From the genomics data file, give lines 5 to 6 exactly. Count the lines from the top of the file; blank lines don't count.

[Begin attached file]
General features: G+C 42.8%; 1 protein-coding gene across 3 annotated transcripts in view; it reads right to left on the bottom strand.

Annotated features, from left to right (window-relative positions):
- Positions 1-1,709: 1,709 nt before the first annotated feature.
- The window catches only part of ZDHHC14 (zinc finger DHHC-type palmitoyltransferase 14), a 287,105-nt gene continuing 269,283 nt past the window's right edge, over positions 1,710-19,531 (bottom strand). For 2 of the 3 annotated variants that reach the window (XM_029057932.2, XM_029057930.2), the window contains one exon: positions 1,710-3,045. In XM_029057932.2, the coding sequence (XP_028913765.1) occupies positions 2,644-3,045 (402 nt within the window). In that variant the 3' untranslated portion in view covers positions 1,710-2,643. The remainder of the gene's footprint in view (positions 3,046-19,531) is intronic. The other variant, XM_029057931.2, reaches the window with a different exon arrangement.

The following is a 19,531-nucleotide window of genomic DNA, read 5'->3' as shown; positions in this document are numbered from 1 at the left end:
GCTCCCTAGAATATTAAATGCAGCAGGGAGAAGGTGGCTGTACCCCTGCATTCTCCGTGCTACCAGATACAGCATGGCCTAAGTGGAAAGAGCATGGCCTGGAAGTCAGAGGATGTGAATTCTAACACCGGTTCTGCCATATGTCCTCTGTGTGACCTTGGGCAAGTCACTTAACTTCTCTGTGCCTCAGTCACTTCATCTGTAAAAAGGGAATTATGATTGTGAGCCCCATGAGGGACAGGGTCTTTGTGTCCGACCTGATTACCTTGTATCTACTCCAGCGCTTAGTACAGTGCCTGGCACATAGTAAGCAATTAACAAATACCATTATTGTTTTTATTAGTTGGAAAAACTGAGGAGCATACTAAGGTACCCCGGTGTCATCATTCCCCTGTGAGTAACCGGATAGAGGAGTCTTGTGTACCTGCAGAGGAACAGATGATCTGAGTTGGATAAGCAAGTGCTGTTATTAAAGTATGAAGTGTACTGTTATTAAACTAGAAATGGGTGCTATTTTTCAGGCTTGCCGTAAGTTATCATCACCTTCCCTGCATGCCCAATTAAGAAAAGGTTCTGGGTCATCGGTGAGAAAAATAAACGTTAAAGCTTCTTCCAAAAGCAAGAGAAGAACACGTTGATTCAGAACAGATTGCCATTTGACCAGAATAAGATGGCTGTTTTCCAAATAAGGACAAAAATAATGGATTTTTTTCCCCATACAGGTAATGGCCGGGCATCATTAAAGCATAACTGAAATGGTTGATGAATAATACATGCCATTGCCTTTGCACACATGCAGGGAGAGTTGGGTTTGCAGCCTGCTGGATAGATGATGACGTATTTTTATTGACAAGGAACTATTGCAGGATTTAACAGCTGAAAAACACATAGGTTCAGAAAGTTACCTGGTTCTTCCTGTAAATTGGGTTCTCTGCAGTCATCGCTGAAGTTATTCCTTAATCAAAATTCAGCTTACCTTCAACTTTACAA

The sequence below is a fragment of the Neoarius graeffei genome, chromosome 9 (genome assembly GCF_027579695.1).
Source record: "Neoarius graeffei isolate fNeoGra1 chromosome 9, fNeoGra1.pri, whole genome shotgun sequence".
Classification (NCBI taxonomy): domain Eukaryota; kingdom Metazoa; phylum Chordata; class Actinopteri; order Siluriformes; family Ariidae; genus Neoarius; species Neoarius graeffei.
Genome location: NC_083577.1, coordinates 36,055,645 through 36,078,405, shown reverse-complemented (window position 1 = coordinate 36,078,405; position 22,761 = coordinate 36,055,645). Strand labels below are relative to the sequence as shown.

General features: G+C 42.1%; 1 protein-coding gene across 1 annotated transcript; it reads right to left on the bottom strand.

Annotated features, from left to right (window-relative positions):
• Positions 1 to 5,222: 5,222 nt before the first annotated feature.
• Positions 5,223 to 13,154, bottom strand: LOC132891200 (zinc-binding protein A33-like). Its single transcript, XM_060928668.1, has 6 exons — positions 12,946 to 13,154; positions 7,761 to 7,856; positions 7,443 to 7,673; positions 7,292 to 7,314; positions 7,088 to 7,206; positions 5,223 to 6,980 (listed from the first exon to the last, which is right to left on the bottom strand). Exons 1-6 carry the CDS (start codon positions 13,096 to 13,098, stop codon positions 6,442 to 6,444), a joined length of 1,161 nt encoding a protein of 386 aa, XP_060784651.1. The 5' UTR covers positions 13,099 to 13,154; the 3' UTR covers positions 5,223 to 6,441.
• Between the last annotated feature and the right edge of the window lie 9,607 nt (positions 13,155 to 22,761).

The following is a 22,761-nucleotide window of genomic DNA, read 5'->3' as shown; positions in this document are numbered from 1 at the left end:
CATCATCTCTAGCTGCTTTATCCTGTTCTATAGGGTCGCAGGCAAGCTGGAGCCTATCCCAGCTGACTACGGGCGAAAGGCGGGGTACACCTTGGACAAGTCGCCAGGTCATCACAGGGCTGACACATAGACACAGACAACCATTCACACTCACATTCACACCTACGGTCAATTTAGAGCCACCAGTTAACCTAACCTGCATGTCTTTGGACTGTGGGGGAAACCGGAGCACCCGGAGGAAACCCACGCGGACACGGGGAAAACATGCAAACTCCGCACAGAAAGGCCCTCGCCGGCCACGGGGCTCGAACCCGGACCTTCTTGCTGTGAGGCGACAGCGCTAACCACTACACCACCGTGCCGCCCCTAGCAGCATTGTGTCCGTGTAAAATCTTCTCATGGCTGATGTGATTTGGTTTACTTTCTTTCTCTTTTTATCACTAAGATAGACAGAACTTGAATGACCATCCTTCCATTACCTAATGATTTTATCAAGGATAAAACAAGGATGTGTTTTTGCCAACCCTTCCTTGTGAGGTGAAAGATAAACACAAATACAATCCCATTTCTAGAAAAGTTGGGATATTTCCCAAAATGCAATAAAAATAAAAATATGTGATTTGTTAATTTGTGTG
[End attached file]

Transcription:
The following is a 19,531-nucleotide window of genomic DNA, read 5'->3' as shown; positions in this document are numbered from 1 at the left end:
GCTCCCTAGAATATTAAATGCAGCAGGGAGAAGGTGGCTGTACCCCTGCATTCTCCGTGCTACCAGATACAGCATGGCCTAAGTGGAAAGAGCATGGCCTGGAAGTCAGAGGATGTGAATTCTAACACCGGTTCTGCCATATGTCCTCTGTGTGACCTTGGGCAAGTCACTTAACTTCTCTGTGCCTCAGTCACTTCATCTGTAAAAAGGGAATTATGATTGTGAGCCCCATGAGGGACAGGGTCTTTGTGTCCGACCTGATTACCTTGTATCTACTCCAGCGCTTAGTACAGTGCCTGGCACATAGTAAGCAATTAACAAATACCATTATTGTTTTTATTAGTTGGAAAAACTGAGGAGCATACTAAGGTACCCCGGTGTCATCATTCCCCTGTGAGTAACCGGATAGAGGAGTCTTGTGTACCTGCAGAGGAACAGATGATCTGAGTTGGATAAGCAAGTGCTGTTATTAAAGTATGAAGTGTACTGTTATTAAACTAGAAATGGGTGCTATTTTTCAGGCTTGCCGTAAGTTATCATCACCTTCCCTGCATGCCCAATTAAGAAAAGGTTCTGGGTCATCGGTGAGAAAAATAAACGTTAAAGCTTCTTCCAAAAGCAAGAGAAGAACACGTTGATTCAGAACAGATTGCCATTTGACCAGAATAAGATGGCTGTTTTCCAAATAAGGACAAAAATAATGGATTTTTTTCCCCATACAGGTAATGGCCGGGCATCATTAAAGCATAACTGAAATGGTTGATGAATAATACATGCCATTGCCTTTGCACACATGCAGGGAGAGTTGGGTTTGCAGCCTGCTGGATAGATGATGACGTATTTTTATTGACAAGGAACTATTGCAGGATTTAACAGCTGAAAAACACATAGGTTCAGAAAGTTACCTGGTTCTTCCTGTAAATTGGGTTCTCTGCAGTCATCGCTGAAGTTATTCCTTAATCAAAATTCAGCTTACCTTCAACTTTACAA